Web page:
It’s been a while since I’ve wrote the little guides on getting the OpenFlow Wireshark dissector from the OpenFlow reference implementation running in Windows and in Mac OS Snow Leopard and Lion. Then latter one has since been updated with some notes about Mountain Lion and a later version of Wireshark (1.10.1), but even those are now out of date. Even though official OpenFlow support in the form of a new dissector is coming to Wireshark in 1.12 (expected later this year), I thought I’d do one last guide on how to build the old one for Mac OS Mavericks and the latest Wireshark release (1.10.7).
NOXRepo.org is the home of two Open Source control platforms for Software Defined Networks.
(There's also NOX Classic which supports both C++ and Python. We have no plans to do substantial further development on this project, but don't let that stop you from using it if you think it fits your needs best.)
November 28, 2013 in POX
I still haven’t had time to do a proper writeup about the carp branch’s release, but I did think I should point out one significant change which didn’t involve much code at all: the license. Historically, POX had used the GNU license (same as NOX). However, I’m happy to report that as of carp, POX is now under the somewhat more liberal Apache license.
A few weeks ago, a new development branch appeared: dart. When this happens, it generally means that the previous branch is moving to release, and there should be an announcement and so on. I’ve been intending to do all that, but haven’t gotten around to it, so instead… you just get this quick notice. Maybe I’ll find time to come back and extend it later, but the highlights are that carp is now the default branch and new development is going into dart. This reflects the fact that new projects are quite probably best served by starting from there rather than its predecessor (betta). Hope everyone finds this to be true!
POX has an unsupported visualization GUI in the form of POXDesk, but today it got another somewhat different option. Gephi is a great (open source) graph visualization and manipulation package. It has a plugin for streaming graphs in and out over HTTP, and POX’s new misc.gephi_topo component uses this to stream switches, links, and (optionally) hosts to it. Once the graph is in Gephi, you can export it to graph file formats, analyze it in a bunch of different ways, just look at it, render it as SVG, and so on. Read on for more info and a screenshot.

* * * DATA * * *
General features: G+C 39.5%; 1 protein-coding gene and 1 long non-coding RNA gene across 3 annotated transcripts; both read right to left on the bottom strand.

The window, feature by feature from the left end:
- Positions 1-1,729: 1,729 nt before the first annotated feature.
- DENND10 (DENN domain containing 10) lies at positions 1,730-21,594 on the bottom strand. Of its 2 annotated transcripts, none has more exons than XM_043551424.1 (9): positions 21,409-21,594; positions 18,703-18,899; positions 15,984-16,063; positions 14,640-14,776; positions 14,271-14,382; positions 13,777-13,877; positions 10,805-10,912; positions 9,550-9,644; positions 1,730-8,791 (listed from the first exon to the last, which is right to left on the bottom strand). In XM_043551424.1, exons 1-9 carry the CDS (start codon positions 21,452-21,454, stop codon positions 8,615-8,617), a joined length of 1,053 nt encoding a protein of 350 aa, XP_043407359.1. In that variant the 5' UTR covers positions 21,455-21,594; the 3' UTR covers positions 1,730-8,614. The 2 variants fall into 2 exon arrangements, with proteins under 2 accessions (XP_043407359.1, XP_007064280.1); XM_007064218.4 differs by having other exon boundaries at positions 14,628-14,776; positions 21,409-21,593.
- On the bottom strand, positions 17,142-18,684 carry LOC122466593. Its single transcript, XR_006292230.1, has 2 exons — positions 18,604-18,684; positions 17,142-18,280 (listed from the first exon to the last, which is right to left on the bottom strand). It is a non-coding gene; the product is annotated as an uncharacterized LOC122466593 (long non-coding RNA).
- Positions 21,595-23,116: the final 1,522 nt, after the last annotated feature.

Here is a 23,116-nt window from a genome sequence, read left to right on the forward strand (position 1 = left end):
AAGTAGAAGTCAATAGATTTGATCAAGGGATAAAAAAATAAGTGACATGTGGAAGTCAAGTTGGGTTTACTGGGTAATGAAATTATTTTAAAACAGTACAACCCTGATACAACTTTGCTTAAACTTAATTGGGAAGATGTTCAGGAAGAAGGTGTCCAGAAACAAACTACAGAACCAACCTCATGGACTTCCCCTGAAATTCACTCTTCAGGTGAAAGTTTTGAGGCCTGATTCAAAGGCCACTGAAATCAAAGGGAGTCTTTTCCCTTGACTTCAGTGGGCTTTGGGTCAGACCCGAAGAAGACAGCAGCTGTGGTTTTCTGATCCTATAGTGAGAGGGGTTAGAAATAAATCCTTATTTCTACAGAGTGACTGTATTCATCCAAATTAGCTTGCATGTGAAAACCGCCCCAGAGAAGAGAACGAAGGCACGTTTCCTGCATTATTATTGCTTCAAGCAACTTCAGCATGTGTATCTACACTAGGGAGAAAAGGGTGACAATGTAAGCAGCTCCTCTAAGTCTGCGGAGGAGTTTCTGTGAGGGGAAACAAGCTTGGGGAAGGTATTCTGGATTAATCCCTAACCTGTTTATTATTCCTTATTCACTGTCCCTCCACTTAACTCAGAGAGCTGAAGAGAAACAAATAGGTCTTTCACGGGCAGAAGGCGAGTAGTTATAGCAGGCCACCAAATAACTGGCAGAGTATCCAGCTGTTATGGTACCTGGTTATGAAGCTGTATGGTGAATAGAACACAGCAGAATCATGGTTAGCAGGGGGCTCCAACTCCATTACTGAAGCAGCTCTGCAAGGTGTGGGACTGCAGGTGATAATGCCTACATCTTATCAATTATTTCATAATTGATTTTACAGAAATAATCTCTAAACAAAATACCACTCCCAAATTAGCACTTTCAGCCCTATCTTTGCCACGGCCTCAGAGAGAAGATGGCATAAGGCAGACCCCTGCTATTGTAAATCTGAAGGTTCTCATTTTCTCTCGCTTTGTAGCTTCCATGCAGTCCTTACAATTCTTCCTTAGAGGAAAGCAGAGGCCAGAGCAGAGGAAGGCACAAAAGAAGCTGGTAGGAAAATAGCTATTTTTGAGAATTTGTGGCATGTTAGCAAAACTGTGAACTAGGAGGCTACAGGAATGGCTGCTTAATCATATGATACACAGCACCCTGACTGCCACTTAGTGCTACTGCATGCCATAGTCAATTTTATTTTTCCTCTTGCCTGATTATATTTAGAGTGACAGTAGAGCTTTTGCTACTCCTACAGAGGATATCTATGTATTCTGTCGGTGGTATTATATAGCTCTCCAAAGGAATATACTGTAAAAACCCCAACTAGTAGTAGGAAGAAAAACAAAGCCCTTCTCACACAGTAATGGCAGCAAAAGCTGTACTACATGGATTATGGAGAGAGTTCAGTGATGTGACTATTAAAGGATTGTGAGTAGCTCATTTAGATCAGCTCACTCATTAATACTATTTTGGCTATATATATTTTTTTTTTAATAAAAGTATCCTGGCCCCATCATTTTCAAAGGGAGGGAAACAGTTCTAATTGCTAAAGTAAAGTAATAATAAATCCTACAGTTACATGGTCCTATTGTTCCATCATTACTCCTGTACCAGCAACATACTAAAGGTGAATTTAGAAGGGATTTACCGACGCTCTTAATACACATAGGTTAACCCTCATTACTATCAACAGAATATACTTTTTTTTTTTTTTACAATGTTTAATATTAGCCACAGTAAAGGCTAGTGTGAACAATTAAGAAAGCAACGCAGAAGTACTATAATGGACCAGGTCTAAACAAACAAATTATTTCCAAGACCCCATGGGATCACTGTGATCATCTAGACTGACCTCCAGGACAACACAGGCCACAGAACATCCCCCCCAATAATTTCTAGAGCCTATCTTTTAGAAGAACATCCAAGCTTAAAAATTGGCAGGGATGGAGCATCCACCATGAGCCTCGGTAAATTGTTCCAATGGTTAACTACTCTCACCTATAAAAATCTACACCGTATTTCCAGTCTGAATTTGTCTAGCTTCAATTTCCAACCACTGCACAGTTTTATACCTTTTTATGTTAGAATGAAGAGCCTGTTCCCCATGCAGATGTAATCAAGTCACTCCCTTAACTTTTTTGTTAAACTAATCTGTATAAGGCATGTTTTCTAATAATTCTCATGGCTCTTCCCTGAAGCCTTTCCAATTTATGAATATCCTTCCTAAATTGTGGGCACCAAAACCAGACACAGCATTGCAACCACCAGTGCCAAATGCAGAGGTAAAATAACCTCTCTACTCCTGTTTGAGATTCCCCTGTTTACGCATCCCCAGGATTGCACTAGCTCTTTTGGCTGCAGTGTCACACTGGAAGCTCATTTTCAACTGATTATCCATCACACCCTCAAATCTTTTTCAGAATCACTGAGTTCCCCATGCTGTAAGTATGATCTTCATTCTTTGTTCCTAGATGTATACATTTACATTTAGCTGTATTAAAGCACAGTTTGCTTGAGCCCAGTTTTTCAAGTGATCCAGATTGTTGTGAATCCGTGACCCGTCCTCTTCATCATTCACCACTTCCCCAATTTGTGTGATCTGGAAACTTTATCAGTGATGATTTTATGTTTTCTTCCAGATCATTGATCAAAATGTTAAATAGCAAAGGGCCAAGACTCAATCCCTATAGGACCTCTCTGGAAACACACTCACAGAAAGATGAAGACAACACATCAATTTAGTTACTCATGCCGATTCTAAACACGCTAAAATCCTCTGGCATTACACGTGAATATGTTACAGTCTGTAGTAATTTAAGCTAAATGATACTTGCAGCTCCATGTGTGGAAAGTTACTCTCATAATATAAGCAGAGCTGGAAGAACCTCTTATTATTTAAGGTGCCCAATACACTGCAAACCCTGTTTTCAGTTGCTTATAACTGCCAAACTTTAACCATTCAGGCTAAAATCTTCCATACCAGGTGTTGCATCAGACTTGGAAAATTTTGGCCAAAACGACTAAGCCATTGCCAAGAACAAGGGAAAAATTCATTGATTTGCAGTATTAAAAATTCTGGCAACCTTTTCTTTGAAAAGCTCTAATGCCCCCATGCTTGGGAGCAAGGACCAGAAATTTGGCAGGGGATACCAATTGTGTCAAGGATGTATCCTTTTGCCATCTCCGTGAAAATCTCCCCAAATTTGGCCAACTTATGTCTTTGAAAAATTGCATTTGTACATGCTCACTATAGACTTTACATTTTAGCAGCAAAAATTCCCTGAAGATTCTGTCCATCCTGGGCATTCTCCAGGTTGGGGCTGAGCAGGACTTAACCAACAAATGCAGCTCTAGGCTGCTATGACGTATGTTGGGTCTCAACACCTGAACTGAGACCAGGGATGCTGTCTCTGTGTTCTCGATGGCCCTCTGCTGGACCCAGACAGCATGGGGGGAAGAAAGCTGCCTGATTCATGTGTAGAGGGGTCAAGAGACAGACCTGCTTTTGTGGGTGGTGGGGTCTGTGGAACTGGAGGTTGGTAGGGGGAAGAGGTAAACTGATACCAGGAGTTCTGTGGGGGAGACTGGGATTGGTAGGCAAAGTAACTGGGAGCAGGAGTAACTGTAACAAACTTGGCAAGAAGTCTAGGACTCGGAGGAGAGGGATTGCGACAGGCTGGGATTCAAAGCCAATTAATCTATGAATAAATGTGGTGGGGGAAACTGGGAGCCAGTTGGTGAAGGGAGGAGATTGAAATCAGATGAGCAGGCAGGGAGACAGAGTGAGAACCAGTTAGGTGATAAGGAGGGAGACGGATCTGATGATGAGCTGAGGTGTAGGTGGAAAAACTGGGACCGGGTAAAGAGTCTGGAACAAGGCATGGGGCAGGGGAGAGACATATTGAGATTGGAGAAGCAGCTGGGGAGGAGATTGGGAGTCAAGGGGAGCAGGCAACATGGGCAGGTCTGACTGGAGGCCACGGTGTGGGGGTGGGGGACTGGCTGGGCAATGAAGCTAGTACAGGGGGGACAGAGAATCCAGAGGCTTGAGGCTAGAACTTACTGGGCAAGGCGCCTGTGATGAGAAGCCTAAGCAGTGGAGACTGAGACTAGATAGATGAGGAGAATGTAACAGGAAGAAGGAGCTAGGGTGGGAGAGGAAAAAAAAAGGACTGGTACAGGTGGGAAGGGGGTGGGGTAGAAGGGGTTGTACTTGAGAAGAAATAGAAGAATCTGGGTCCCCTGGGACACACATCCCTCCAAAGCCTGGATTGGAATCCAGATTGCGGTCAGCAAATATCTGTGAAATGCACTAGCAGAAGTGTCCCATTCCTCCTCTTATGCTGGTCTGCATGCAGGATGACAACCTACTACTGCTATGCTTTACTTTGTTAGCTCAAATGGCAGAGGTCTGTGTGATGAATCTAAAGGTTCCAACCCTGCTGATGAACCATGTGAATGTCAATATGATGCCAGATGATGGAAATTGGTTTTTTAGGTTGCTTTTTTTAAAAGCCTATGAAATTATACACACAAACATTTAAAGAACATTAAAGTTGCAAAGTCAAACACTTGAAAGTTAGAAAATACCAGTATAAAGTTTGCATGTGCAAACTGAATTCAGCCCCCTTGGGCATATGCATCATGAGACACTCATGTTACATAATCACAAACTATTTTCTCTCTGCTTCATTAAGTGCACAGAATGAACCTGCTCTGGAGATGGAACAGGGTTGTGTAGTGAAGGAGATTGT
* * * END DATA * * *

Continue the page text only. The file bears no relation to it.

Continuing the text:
POX is now an OpenFlow switch as well as an OpenFlow controller. Most of the code for this has actually been in the repository for a while and has been used along with the STS SDN Troubleshooting Simulator, but we’ve never had all the pieces assembled in the repository to actually let you run POX as a standalone switch until now. It’s definitely not the best switch, but it might do in a pinch and someone may find some use for it. We’re hoping to improve its spec conformance some in the next couple of weeks. As for performance… I wouldn’t hold your breath for big improvements.
A little while back, POX’s betta branch was unceremoniously made a release branch and became the default when cloning POX. This was a reflection of the decision that you were strictly better off using betta than its predecessor (angler). This also meant it was time to create a new branch for active development — that branch is carp.
Christopher Monsanto, Joshua Reich, Nate Foster, Jennifer Rexford and David Walker had their paper “Composing Software Defined Networks” accepted at NSDI. The goal is to allow the composition of independent functionality in SDN, and it builds on some of their other language-based work that started with Frenetic (which was built on NOX-Classic). This new paper introduces Pyretic, and their implementation is built on top of POX. So congratulations to them, and you can find the full text of the paper on the Frenetic site.
February 13, 2013 in News
The nox-dev mailing list was one of the first places on the net to discuss OpenFlow and SDN issues. Since then, we’ve added other ways to contact us and engage the community. For example, the pox-dev mailing list, the github Issues system, and comments on noxrepo.org. We’ve just added another on a sort of trial basis: web forums.
This week, POX’s betta branch gained a simple DHCP server. I’m actually aware of at least three other POX DHCP servers(!), but this is the first one in the mainline. It’s pretty bare-bones, but it might Do The Job for you (and if it doesn’t maybe it’s at least a start). It also demonstrates a rarely seen POX feature: multiple launch functions.